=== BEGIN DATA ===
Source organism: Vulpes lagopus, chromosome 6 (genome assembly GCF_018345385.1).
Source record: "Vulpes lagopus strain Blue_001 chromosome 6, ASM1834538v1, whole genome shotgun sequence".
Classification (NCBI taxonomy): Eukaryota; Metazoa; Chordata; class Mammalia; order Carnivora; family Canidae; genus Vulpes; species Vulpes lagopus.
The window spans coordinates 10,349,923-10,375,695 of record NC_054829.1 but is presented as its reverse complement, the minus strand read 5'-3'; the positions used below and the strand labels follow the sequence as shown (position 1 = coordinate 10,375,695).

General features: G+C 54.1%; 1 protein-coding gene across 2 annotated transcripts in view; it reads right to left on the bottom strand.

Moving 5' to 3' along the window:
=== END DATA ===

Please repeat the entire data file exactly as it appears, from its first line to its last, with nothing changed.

Source organism: Vulpes lagopus, chromosome 6 (genome assembly GCF_018345385.1).
Source record: "Vulpes lagopus strain Blue_001 chromosome 6, ASM1834538v1, whole genome shotgun sequence".
Classification (NCBI taxonomy): Eukaryota; Metazoa; Chordata; class Mammalia; order Carnivora; family Canidae; genus Vulpes; species Vulpes lagopus.
The window spans coordinates 10,349,923-10,375,695 of record NC_054829.1 but is presented as its reverse complement, the minus strand read 5'-3'; the positions used below and the strand labels follow the sequence as shown (position 1 = coordinate 10,375,695).

General features: G+C 54.1%; 1 protein-coding gene across 2 annotated transcripts in view; it reads right to left on the bottom strand.

Moving 5' to 3' along the window: